Review: Camille Claudel 1915 (2013)

Director: Bruno Dumont


This review originally appeared on

How many true stories in film feel ‘true’? Did The Four Seasons continuously narrate their lives and break into song? Often, a biopic’s scope denies it insouciance. The best biopics focus on a (relatively) short period of time, or a few key events. A biopic screenwriter must do their research and find the real meat of the story beyond the predictable key tragedies and formative moments. For example, in Camille Claudel 1915, we never once see the famed sculptor (Juliette Binoche) put chisel to stone. We never see her in a Kiss-inspiring tryst with Rodin. We meet her in Montdevergues Asylum, downtrodden and paranoid. In filmic terms, Claudel’s tale is closer to the tragedy of Corbijn’s Control. It isn’t uplifting, but it is true.

Anyone who’s seen Bruno Nuytten’s handsome 1988 biopic Camille Claudel would be forgiven for thinking another film moot. It’s a big, bold interpretation, with Isabelle Adjani on intense form (though perhaps a step or two down from the impressive histrionics of Possession). CC1915 starts where Nuytten’s film ended. Admitted to Montdevergues in the depths of paranoia, Claudel is a broken woman. She yearns for release, and attempts to convince her doctor (Robert Leroy) of her sanity. Initially, Binoche invests Claudel with a fussy energy that makes her stand out from the placid gallery of unfortunates around her. Her disdain for her surroundings and fellow inmates is matched by her paranoia. She insists on cooking her own food, and can’t bear to be in the company of the other patients. Montdevergues seems haunted, silent and crumbling. War rages a few hundred miles away, and within the heads of the inmates.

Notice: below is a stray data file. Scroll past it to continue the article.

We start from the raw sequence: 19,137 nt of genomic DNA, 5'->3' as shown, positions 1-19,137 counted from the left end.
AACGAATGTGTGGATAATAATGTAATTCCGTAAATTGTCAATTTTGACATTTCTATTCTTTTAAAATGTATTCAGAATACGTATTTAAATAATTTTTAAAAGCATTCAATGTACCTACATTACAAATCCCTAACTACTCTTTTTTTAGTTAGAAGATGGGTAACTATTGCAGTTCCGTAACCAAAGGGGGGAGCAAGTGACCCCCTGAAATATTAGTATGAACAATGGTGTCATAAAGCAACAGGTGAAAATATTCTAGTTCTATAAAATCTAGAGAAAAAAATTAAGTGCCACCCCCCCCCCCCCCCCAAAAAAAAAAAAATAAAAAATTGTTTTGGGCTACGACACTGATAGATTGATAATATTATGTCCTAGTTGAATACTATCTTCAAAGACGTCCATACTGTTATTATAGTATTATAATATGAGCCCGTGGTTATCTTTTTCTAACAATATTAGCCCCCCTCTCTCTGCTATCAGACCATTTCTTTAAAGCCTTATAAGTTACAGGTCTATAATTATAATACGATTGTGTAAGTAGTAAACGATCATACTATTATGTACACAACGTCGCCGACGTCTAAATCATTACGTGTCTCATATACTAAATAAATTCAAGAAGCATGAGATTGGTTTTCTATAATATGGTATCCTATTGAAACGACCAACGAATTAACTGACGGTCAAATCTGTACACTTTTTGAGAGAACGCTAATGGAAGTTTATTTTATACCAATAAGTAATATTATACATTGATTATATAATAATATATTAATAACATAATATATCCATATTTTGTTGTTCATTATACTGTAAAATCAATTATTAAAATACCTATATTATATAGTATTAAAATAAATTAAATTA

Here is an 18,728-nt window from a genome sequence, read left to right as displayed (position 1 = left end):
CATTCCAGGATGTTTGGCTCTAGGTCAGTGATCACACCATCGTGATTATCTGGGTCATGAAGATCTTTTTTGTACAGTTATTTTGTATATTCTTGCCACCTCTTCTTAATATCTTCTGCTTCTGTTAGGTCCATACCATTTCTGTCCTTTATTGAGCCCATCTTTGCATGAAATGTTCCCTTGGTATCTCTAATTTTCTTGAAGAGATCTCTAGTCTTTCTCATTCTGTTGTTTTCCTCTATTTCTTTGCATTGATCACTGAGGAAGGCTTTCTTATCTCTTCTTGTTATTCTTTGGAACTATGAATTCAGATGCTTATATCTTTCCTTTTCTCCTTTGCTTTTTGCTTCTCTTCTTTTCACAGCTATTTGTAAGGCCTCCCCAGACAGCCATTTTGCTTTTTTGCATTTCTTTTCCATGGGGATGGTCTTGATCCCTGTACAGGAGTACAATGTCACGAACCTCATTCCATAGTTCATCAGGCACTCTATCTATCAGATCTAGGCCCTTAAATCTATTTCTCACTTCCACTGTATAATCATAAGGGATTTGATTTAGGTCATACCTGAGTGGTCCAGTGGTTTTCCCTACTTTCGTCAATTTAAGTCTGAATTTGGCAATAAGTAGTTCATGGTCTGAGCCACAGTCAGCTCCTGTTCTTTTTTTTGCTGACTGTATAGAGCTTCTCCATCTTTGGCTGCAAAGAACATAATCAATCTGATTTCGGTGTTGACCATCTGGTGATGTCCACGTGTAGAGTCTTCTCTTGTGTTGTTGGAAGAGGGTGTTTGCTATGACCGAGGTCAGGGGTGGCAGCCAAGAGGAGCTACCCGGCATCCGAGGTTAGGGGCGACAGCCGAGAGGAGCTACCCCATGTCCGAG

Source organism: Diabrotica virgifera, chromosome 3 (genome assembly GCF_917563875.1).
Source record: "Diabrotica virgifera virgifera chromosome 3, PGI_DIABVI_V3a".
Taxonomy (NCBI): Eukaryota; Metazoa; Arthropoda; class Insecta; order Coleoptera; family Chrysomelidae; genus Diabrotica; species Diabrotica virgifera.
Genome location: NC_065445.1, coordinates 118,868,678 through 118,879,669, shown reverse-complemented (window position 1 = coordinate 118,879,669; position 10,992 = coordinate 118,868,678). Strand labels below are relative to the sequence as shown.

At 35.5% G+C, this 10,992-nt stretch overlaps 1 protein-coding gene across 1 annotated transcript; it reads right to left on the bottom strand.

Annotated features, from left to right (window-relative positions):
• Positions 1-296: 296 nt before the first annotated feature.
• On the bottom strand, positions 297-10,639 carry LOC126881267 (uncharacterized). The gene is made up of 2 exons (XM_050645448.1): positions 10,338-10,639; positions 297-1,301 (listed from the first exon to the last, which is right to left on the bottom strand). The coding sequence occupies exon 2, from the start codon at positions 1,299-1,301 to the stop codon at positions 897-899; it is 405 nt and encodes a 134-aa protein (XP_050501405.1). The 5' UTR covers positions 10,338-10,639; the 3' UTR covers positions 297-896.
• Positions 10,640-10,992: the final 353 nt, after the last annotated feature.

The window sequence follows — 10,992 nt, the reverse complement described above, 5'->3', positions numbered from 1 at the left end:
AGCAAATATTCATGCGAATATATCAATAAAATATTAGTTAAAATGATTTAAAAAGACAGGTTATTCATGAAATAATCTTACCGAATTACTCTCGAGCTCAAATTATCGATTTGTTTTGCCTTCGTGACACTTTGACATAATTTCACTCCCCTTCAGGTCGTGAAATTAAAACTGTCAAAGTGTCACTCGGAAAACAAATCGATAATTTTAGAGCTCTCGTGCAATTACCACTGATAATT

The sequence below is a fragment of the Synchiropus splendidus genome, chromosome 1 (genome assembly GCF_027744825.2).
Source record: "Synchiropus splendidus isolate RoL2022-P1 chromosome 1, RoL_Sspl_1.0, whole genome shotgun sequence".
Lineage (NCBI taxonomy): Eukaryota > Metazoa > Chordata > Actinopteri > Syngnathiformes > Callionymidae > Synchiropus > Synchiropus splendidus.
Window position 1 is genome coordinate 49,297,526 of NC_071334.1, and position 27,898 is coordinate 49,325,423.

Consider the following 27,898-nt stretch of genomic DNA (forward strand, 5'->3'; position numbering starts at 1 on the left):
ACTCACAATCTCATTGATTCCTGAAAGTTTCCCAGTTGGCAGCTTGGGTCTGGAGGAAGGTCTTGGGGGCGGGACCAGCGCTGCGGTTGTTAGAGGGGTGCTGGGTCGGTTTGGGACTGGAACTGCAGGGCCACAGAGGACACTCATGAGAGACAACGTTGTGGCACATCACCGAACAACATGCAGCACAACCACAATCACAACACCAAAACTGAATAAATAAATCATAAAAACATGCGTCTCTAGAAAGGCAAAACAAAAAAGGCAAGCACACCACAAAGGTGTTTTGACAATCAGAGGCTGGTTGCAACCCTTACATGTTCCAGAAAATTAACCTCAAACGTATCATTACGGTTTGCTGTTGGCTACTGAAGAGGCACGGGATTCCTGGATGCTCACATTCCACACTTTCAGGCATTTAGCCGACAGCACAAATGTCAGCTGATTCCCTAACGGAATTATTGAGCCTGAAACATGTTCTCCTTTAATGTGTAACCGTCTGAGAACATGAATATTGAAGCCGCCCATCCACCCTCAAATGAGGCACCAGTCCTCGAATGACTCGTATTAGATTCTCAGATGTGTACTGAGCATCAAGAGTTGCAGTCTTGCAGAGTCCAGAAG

All Camile’s hopes are pinned on an impending visit by her brother Paul (Jean-Luc Vincent). As the man who had her committed, he’s unlikely to change his mind, but Camille stubbornly clings to the prospect of freedom. The sibling’s meeting is the central scene, both chronologically and narratively, with Dumont crafting his dialogue from letters between the two; many exchanges are lifted verbatim. Dumont makes the most of the intimate knowledge with which history has left us, giving proceedings an weight and urgency lacking in so many other biopics. Claudel’s mental state is not a hurdle to be crossed on the path to success; it is a true burden to doom her for life. Binoche’s tearstained face retains its nigh-unmatched capacity to break hearts. Dumont aids Binoche in grounding her vexations by making the asylum both handsome and decrepit. Whitewashed walls look ready to crumble, and most of the patients spend their days in silence, not least because some of them can barely speak at all. The lack of a score and the oppressive naturalism of DP Guillaume Deffontaines (dazzling sunshine, foggy nights) only adds to the claustrophobia.

Claudel’s stubborn One Flew Over The Cuckoo’s Nest-alike reticence is slowly but gradually replaced by increasing acceptance, resignation and even bouts of succumbing to her predicament (A scene in which Claudel dances her hallelujahs down the aisle of a church walks the line between joyful and disturbed). CC1915 suggests at Claudel’s hospitalisation being more hindrance than help to her. It hints at lurches into Titicut Follies territory, but the primary impetus of Camille Claudel 1915 is truth rather than scandal. It’s a heady, heavy reminder that great artists will suffer for, and perhaps because of, their chosen medium.


Review: Night Moves (2013)

Director: Kelly Reichardt


This review originally appeared on

Hands up all of those who think Jesse Eisenberg is a one-trick pony.